Posted inBronze Age Archaeology

78 Silos for Storing Grain and Homes of the Builders of the Bronze Age Circular Sanctuary of Pömmelte Unearthed in Germany

Large-scale archaeological excavations from 2018 to 2022 impressively demonstrated, with a total of almost 140 house plans investigated, how people lived in the third millennium BC at the circular sanctuary of Pömmelte, located near the city of Barby in the state of Saxony-Anhalt, Germany. Various scientific methods now even allow us to reconstruct what people […]

Posted inScience

A Major Earthquake Changed the Course of the Ganges 2,500 Years Ago: Could It Happen Again?

A groundbreaking study has revealed that a major earthquake 2,500 years ago dramatically altered the course of one of the world’s largest rivers, the Ganges. This previously undocumented earthquake diverted the main channel of the Ganges in what is now Bangladesh, a region still susceptible to significant seismic activity. The study, recently published in the […]

Posted inClassical Archaeology

The Great Gallo-Roman Sanctuary of the Redones Unearthed in Rennes

In a recent archaeological excavation in the old Hôtel Dieu neighborhood in Rennes, archaeologists have discovered a large sanctuary. The discovery is part of the redevelopment of the site of the old Hôtel Dieu hospital. The sanctuary, dating from the 3rd century AD, was uncovered after the excavation of the north wall enclosing its courtyard, […]

Posted inAncient Egypt

The Best Preserved Temple in Egypt Was Saved Because It Was Buried 12 Meters Under the Sand

When Auguste Mariette, who had been sent eight years earlier by the Louvre Museum to Egypt in search of ancient manuscripts, was appointed Conservator of Monuments by the Egyptian government in 1858, he initiated a frenetic excavation activity. In 1860 alone, he directed more than 35 new excavations while also maintaining the ones already started. […]

Posted inAncient Rome, Art

Female Figures Identified in Trajan’s Column, Previously Considered Male

In a recent article published in the American Journal of Archaeology, a group of researchers presented an innovative analysis of the representations in Trajan’s Column in Rome. The study, led by Elizabeth Wolfram Thill, Maryl B. Gensheimer, and Elizabeth M. Greene, proposes a significant revision in the identification of certain figures in the friezes of […]

Posted inArchaeology

A “Tepari”, Carved Human Bones, and Offerings Thrown into the Lake, Discovered at Janitzio Island in Michoacán

Recently, the National Institute of Anthropology and History (INAH) discovered archaeological remains on the shores of Janitzio Island, in the state of Michoacán in Mexico, consisting of a series of materials of great historical and cultural value. The most notable discovery so far is a tepari (traditional boat) that measures 14.80 meters in length. This […]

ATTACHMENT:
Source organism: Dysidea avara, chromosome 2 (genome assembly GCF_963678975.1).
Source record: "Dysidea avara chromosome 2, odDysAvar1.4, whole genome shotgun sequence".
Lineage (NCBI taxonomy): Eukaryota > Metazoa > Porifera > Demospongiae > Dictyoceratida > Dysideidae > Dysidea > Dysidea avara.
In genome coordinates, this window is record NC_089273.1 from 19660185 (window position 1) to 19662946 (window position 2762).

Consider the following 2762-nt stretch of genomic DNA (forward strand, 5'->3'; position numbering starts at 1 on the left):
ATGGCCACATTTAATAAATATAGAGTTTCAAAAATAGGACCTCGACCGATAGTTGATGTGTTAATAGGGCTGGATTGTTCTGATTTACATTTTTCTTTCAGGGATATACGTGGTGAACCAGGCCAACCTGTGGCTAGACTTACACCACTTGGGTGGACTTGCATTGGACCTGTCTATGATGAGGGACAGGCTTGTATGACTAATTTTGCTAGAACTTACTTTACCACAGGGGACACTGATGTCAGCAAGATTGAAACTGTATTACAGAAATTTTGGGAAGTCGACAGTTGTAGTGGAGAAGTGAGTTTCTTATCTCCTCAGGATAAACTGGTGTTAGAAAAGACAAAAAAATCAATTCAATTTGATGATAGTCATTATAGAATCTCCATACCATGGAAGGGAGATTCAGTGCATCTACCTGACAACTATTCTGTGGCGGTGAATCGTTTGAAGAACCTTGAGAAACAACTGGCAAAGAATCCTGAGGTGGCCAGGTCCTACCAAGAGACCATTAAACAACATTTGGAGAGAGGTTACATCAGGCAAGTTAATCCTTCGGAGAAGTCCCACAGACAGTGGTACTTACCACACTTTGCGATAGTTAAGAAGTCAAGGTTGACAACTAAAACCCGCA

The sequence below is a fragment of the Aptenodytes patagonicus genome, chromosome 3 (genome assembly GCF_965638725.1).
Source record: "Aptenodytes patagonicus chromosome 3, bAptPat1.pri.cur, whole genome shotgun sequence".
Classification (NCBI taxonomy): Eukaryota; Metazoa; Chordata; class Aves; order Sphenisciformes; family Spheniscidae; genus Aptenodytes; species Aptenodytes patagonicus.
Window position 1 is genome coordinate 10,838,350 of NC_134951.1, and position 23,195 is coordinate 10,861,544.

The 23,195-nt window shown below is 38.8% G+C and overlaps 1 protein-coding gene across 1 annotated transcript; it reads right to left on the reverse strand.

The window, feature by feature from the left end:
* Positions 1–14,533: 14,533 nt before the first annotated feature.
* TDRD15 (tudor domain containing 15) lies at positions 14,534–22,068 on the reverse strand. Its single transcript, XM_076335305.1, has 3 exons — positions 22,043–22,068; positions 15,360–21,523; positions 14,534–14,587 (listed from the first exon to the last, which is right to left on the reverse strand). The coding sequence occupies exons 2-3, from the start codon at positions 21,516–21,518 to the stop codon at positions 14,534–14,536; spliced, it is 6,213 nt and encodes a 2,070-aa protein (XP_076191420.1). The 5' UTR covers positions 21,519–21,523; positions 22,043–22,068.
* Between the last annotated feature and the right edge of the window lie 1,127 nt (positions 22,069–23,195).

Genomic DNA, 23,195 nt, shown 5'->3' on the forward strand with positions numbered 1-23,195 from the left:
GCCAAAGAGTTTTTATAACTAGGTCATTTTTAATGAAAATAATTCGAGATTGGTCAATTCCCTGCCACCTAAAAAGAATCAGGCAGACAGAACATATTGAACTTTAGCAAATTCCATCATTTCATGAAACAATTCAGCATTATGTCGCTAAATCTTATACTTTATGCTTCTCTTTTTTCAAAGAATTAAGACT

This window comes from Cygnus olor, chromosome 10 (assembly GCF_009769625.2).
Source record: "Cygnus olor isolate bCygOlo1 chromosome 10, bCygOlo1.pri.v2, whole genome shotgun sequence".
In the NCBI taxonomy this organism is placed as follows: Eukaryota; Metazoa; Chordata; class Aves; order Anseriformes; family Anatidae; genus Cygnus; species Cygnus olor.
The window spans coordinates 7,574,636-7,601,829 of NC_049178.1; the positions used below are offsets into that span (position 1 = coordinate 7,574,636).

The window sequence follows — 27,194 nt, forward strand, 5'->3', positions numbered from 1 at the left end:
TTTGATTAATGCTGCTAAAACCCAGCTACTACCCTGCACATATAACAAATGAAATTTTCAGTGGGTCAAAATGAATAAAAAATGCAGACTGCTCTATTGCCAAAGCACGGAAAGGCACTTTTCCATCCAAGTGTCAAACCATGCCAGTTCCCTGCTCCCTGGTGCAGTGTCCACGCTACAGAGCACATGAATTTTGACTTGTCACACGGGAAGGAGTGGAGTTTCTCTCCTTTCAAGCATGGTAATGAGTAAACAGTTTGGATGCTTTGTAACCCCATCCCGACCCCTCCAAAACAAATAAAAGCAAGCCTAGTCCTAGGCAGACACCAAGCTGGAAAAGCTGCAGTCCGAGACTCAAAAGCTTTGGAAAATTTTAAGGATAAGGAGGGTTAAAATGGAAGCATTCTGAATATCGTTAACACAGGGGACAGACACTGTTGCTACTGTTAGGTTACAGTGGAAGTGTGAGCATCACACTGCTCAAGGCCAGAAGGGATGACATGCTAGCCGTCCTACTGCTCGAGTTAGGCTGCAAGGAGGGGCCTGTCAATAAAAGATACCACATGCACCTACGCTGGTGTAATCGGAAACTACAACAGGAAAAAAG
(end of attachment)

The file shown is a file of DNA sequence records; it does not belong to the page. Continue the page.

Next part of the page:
Posted inArchaeology

1st Century AD Votive Altar Dedicated to a Vascon Deity Unearthed in Navarre

In August 2022, a multidisciplinary team coordinated by the Aranzadi Science Society, in collaboration with various universities, discovered a Roman-era votive altar in Larunbe, Navarra. This altar, dated to the 1st century A.D., contains a Latin dedication by a woman named Valeria Vitella to the Vascon deity Larra. The discovery was made inside a well […]

Posted inClassical Archaeology

The Liquid Found in a Roman Tomb in Southern Spain, is the Oldest Wine in the World

In 2019, archaeologists discovered a family mausoleum dated to the 1st century AD in the necropolis of Carmona (ancient Roman Carmo) in Seville (Spain), which contained eight niches, six of them with an urn of ashes each. One of these contained a reddish liquid that, after an archaeochemical study, was identified as white wine, making […]

Posted inScience

An Encounter 2 Million Years Ago with “Something Outside the Solar System” May have Triggered an Ice Age on Earth

Millions of years ago, Earth might have temporarily moved out of the sun’s protective shield, known as the heliosphere. This shield, depicted as a dark gray bubble against the backdrop of interstellar space, plays a crucial role in shielding our planet from harmful radiation and cosmic rays. According to recent research published in Nature Astronomy, […]

Posted inIron Age Archaeology

What Happened to These 20 Celts 2000 Years Ago? Victims of a Tsunami or Human Sacrifice?

A mix of bones, skulls, and wooden beams recovered from a riverbed raises questions. What happened, and who were these individuals found there? The ruins of the Celtic bridge at Cornaux/Les Sauges and the twenty skeletons found nearby have been a subject of speculation since their discovery in 1965 during renovations of the Thielle Canal. […]